One of the things I love about the young writers’ groups is that it often doesn’t matter what I’ve planned to do, things change to whatever the group is interested in at the time.
This morning, I was at the Young Writers’ Group in Sale. As always, we chat generally for a few minutes while waiting for everyone to arrive. This morning was no different.
The chat usually starts with general catching up, finding out how their month had been, seeing what books they had read or updates on what they have been writing (many participants are working on novels or other writing outside school and the group). This morning, somehow the discussion led to talking about stereotypes and how we can use our stories to break them.
We discussed a number of common stereotypes including the dumb blonde, lazy fat person, and gender and cultural stereotypes, then looked at how they’re incorrect. We then started looking at examples that we see. One of my favourite movies is Legally Blonde as Elle Woods looks like your stereotypically blonde female character, but, as we get to know her, find out that she breaks those stereotypes in so many ways while still being true to herself.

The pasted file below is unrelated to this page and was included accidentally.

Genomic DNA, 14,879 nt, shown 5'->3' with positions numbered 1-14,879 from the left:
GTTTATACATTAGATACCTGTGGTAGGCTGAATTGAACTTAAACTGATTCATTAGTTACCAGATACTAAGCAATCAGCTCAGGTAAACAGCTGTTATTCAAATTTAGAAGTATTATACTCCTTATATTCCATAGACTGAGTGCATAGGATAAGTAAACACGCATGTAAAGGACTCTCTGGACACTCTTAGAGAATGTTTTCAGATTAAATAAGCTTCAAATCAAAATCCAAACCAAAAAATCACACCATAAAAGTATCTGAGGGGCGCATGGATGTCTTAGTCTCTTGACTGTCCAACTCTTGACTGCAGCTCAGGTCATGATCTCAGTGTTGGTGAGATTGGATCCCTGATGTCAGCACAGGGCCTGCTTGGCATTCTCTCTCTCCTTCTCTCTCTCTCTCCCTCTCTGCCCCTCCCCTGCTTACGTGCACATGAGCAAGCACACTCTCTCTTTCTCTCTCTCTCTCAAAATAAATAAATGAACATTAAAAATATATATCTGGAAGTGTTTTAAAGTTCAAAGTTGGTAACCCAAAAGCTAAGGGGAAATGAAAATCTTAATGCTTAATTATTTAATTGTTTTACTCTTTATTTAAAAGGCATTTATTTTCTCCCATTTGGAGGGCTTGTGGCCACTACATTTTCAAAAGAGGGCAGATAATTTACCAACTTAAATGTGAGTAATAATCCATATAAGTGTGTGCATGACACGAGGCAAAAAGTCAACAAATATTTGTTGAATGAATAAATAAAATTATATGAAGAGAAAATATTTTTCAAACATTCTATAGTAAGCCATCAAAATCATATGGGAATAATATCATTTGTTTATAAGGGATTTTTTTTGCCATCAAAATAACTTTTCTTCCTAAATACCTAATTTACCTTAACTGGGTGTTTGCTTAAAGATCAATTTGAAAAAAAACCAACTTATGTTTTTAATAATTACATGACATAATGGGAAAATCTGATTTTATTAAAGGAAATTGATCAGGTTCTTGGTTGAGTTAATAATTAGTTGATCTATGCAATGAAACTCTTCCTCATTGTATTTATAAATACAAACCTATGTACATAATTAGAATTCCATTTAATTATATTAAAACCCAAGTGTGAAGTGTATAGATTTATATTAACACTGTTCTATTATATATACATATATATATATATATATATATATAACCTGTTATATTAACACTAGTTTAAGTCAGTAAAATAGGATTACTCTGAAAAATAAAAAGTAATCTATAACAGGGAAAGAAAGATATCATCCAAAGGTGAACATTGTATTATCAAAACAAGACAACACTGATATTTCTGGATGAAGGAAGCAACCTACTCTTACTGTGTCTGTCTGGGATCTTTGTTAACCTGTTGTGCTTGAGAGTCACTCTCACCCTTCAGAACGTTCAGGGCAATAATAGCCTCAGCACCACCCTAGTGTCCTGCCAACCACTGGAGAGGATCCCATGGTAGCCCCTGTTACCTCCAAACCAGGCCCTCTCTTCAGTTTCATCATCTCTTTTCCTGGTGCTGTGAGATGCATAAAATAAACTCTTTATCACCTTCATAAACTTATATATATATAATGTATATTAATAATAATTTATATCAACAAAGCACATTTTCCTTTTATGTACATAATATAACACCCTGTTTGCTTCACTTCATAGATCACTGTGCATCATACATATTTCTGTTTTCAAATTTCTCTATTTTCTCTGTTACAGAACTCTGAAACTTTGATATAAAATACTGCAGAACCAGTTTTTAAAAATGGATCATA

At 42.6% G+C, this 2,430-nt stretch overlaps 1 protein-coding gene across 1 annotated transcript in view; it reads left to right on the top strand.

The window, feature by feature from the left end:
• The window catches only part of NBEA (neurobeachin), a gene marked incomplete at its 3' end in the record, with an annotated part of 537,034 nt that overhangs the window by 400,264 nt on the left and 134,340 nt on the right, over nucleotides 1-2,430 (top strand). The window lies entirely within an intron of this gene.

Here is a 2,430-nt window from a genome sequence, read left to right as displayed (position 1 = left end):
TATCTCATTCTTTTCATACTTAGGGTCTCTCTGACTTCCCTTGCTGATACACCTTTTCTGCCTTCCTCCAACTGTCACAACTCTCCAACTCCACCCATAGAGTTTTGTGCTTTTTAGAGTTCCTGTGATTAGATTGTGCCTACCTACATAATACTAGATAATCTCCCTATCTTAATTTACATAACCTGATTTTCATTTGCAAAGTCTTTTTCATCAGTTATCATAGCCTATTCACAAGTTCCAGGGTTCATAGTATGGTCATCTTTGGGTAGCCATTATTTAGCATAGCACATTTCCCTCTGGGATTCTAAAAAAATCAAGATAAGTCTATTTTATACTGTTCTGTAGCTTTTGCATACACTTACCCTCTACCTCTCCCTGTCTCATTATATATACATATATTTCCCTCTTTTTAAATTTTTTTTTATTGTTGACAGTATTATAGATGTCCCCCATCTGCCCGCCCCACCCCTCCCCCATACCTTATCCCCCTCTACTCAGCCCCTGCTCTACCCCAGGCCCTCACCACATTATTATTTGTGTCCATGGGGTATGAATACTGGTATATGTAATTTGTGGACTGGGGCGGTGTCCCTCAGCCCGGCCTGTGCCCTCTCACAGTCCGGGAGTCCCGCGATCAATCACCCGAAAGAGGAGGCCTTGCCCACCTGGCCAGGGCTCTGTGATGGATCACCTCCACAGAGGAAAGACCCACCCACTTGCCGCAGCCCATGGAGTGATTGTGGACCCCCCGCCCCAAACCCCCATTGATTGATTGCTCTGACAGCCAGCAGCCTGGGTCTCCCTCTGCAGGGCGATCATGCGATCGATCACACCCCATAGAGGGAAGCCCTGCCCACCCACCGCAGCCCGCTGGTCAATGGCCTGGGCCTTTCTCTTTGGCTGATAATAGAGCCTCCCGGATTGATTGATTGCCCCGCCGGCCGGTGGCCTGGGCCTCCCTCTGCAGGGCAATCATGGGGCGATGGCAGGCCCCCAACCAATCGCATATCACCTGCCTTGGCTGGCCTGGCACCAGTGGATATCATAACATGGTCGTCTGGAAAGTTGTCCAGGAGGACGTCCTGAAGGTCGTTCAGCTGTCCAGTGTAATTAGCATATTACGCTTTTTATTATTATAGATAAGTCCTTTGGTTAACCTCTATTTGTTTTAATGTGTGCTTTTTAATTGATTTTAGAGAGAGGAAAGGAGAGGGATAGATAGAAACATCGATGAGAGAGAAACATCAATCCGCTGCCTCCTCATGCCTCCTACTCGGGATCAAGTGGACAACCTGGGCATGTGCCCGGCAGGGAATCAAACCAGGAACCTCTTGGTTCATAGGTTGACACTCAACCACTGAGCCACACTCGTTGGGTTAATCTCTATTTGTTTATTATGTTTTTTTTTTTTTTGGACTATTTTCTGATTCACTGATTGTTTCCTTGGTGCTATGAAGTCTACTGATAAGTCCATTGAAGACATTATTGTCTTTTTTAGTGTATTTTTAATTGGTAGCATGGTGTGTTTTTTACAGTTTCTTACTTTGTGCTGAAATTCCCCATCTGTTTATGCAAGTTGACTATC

Following the discussion, the writing activity was to choose a stereotype and write a story that busts it. We had a fat person who was an elite athlete, a lumberjack who was in Mensa, a popular girl who was very caring and creative, a pirate who loved the ballet, a very clever baby, and many more. When the stories and story ideas were shared, there was more discussion about stereotypes.
One of the things I love about writing fiction is that I can break down stereotypes, and it’s something I do often. Whether it’s writing a story about princesses who wear superhero capes or a girl with a dragon, breaking down stereotypes is something that can be done with every story and, as people read these stories, they will start to see stereotypes for what they are rather than thinking they are reality.
What stereotypes can you think of that you can break down in your writing, or even other movies and stories that break down those stereotypes?